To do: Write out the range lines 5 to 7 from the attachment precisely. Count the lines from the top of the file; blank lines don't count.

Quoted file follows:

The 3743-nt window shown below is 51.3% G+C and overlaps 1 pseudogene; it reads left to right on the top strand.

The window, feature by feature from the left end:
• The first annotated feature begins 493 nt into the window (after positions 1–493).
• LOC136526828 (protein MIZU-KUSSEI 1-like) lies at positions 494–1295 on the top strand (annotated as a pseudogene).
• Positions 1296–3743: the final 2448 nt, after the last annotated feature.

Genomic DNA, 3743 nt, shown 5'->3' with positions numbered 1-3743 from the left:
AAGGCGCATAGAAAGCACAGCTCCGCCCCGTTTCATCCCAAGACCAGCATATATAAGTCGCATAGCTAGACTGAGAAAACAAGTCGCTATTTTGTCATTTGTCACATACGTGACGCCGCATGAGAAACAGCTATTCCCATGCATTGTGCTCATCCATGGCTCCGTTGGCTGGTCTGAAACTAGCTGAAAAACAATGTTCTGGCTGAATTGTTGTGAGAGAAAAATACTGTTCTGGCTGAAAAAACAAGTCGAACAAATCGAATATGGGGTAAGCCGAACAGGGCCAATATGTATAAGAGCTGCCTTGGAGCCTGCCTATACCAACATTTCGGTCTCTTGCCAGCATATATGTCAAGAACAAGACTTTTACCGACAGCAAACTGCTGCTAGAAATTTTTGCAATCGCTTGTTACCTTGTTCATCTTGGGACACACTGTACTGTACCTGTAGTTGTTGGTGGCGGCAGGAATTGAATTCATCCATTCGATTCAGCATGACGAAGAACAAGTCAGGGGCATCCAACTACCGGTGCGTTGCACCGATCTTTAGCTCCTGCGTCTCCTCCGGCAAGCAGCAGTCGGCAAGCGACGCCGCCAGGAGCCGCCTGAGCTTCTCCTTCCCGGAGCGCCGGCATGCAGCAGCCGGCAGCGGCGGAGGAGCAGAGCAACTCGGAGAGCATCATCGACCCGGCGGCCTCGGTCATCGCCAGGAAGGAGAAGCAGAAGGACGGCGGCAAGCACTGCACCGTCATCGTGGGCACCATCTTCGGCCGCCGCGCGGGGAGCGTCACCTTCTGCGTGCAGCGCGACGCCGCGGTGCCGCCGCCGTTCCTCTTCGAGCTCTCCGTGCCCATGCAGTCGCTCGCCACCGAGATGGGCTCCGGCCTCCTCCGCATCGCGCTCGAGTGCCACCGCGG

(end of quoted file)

• Positions 1296–3743: the final 2448 nt, after the last annotated feature.

Genomic DNA, 3743 nt, shown 5'->3' with positions numbered 1-3743 from the left:
AAGGCGCATAGAAAGCACAGCTCCGCCCCGTTTCATCCCAAGACCAGCATATATAAGTCGCATAGCTAGACTGAGAAAACAAGTCGCTATTTTGTCATTTGTCACATACGTGACGCCGCATGAGAAACAGCTATTCCCATGCATTGTGCTCATCCATGGCTCCGTTGGCTGGTCTGAAACTAGCTGAAAAACAATGTTCTGGCTGAATTGTTGTGAGAGAAAAATACTGTTCTGGCTGAAAAAACAAGTCGAACAAATCGAATATGGGGTAAGCCGAACAGGGCCAATATGTATAAGAGCTGCCTTGGAGCCTGCCTATACCAACATTTCGGTCTCTTGCCAGCATATATGTCAAGAACAAGACTTTTACCGACAGCAAACTGCTGCTAGAAATTTTTGCAATCGCTTGTTACCTTGTTCATCTTGGGACACACTGTACTGTACCTGTAGTTGTTGGTGGCGGCAGGAATTGAATTCATCCATTCGATTCAGCATGACGAAGAACAAGTCAGGGGCATCCAACTACCGGTGCGTTGCACCGATCTTTAGCTCCTGCGTCTCCTCCGGCAAGCAGCAGTCGGCAAGCGACGCCGCCAGGAGCCGCCTGAGCTTCTCCTTCCCGGAGCGCCGGCATGCAGCAGCCGGCAGCGGCGGAGGAGCAGAGCAACTCGGAGAGCATCATCGACCCGGCGGCCTCGGTCATCGCCAGGAAGGAGAAGCAGAAGGACGGCGGCAAGCACTGCACCGTCATCGTGGGCACCATCTTCGGCCGCCGCGCGGGGAGCGTCACCTTCTGCGTGCAGCGCGACGCCGCGGTGCCGCCGCCGTTCCTCTTCGAGCTCTCCGTGCCCATGCAGTCGCTCGCCACCGAGATGGGCTCCGGCCTCCTCCGCATCGCGCTCGAGTGCCACCGCGG